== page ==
The Secular Bear Market of 2000 Is Over, At Least for the Consumer
As was highlighted in Ryan Puplava’s Market Observation yesterday (link), there are two sectors of the market that are moving to all-time highs as they leave the shackles of the 2000 secular bear market behind. What is particularly interesting is that these two sectors are entirely based on the strength of the consumer, a vital component of the U.S. economy considered by most—in lieu of high unemployment—to be dead in the water.
What investors must remember is that secular bull market tops are formed at a time when everything couldn’t be better or life brighter. This was the backdrop of the 1929 secular bull market top in which the U.S. industrial giant was firing on all cylinders; or the 1969 secular bull market top in which nothing seemed impossible as the U.S. put the first man on the moon; or the 2000 secular bull market top when we entered a supposed new era of technology and permanent growth. Conversely, when things look like they couldn’t get any worse and that the whole world is going to end, new secular bull markets begin to form. I remarked on this concept in an earlier article, “Can You Tell the Difference Between Gold & the S&P 500?” in which I used the following eye-opening graphics:
Suprise! Consumer Sectors Hitting All-Time Highs
Think about this for a second, when you think of all the news headlines, would you associate them more with a secular bull market top or a secular bear market bottom? While we could certainly have more negative developments ahead that could hurt the stock market, we are clearly closer to widespread pessimism than euphoria. And why is that? Because all the worst-case scenarios are now anticipated. Whether it's a European breakup, a hard landing in China, a debt implosion and so on and so on, these are all known and on the forefront of many investor's minds. When there's a "black swan" hiding behind every corner, where's the surprise?
That is why new secular bull markets begin when the news couldn’t be worse. By the very fact it is in the news suggests it is discounted and when the market discounts all the bad news it can, then it can begin a slow grind higher. This is exactly what consumer stocks have been doing since the 2009 lows and now they are hitting all-time highs! Shown below is the consumer staples sector which has not only exceeded its 2000 top but also its 2007 high.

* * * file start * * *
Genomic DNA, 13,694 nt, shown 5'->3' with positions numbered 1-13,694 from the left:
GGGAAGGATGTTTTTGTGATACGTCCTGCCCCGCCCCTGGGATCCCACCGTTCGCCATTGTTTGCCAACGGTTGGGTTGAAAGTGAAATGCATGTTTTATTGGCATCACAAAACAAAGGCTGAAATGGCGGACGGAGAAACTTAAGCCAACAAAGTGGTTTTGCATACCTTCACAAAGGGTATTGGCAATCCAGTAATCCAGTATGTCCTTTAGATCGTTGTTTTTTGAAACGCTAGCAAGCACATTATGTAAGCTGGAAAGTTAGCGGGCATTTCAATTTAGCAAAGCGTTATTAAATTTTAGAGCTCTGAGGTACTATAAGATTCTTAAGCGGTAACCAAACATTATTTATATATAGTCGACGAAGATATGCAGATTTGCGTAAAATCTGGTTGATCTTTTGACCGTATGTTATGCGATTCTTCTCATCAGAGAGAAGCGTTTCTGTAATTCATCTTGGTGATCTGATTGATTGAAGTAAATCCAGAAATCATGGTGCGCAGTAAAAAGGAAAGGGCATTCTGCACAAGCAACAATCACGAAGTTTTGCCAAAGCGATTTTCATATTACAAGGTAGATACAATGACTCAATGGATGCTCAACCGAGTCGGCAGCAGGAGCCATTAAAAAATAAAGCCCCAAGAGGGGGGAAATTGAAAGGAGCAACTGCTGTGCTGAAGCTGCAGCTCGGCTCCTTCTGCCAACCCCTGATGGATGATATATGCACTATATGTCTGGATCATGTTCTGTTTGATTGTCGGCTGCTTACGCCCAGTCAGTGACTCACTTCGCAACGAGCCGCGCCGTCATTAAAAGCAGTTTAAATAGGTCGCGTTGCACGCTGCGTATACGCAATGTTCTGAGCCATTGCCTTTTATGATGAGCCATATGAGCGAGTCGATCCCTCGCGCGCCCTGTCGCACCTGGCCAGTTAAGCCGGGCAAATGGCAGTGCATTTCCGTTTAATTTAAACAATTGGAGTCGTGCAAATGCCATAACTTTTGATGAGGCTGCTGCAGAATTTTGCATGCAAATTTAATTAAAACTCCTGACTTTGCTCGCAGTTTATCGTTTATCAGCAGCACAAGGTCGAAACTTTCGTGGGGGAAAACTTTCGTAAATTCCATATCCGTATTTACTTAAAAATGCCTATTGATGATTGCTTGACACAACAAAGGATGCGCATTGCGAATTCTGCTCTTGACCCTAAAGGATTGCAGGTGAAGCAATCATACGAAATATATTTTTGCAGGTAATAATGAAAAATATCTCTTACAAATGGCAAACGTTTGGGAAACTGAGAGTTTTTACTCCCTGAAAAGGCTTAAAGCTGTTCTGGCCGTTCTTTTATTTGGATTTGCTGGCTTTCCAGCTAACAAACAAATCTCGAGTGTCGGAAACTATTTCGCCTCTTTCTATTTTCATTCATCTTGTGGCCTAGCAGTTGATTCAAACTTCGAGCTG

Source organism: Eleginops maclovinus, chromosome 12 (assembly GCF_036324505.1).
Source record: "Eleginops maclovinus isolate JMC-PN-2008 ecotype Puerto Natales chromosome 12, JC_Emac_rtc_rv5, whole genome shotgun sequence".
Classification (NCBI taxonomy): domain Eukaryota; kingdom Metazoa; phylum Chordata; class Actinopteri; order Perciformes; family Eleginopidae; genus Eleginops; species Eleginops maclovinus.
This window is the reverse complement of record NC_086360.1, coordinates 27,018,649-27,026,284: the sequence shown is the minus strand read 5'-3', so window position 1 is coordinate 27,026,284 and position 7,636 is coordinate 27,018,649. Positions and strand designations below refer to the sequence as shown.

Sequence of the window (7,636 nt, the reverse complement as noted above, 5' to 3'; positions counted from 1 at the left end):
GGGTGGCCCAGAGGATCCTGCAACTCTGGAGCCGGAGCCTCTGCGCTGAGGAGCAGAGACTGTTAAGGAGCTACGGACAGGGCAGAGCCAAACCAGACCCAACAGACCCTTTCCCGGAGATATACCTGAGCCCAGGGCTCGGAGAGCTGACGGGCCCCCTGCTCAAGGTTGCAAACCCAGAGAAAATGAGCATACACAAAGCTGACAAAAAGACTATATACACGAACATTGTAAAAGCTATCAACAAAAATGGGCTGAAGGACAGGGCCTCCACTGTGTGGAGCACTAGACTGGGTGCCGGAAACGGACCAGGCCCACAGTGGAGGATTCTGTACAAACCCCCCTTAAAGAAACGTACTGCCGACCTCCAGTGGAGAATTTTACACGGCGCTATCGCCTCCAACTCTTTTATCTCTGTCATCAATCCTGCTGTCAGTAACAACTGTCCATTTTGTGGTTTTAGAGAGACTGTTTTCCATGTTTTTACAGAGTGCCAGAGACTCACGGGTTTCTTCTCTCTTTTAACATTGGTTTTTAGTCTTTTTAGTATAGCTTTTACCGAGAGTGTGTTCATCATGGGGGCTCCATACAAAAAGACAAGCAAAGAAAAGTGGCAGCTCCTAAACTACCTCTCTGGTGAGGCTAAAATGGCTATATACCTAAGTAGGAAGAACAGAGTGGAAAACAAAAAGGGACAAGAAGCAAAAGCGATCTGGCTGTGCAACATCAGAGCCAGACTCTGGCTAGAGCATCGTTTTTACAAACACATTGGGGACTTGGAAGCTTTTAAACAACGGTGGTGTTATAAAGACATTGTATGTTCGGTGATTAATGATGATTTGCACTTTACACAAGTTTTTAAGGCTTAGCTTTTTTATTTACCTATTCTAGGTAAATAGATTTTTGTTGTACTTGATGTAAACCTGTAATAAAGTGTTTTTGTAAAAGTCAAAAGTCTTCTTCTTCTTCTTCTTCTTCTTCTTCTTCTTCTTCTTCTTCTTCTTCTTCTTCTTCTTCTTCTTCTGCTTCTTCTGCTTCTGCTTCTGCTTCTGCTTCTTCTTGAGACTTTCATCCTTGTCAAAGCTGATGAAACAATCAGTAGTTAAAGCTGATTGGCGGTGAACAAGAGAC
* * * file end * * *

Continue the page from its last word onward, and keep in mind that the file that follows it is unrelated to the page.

Even the consumer discretionary sector is hitting new all-time highs as consumers continue to spend on both essential and discretionary items.
In comparing secular bear markets, shown below are the consumer discretionary and staples sectors from 1998 to the present alongside the Dow Jones Industrial Average from 1964-1984 with the Dow’s price shifted forward to 1998. You can see a familiar pattern in which the secular bear market in each is characterized by a long trading range spanning more than a decade followed by an eventual breakout of the range as a new secular bull market begins. As shown below, the consumer sectors have broken their secular bear market trading ranges and have entered new secular bull markets.
The point of today’s article is to remind readers that secular cycles are birthed in widespread euphoria and despair. We had clear euphoria in 1929, 1969, and 2000 at the prior secular bull market tops, and we had widespread despair at the 1942 and 1982 secular bear market bottoms. When you think about the March 2009 lows, do you think the atmosphere more resembled euphoria or despair?
There is a ton of negative news out there but much of this has been discounted, and while I am sure there are plenty of other negative developments out there that have not been discounted, we are clearly much closer to the end of the secular bear market in stocks than we are the beginning that occurred in 2000.
The fact that individual stocks and sectors like the consumer discretionary and staples sectors are hitting all-time highs illustrates that we are seeing the initial signs of a new secular bull market beginning in which the new leaders are emerging first. Thinking back to the early 2009 lows when it seemed the whole world was coming to an end, who would have picked the consumer sectors to be the first to breakout to new all-time highs when the U.S. consumer was declared dead? Reminds me of “The Death of Equities” Businessweek cover highlighted above that occurred just before stocks began the greatest bull market in history.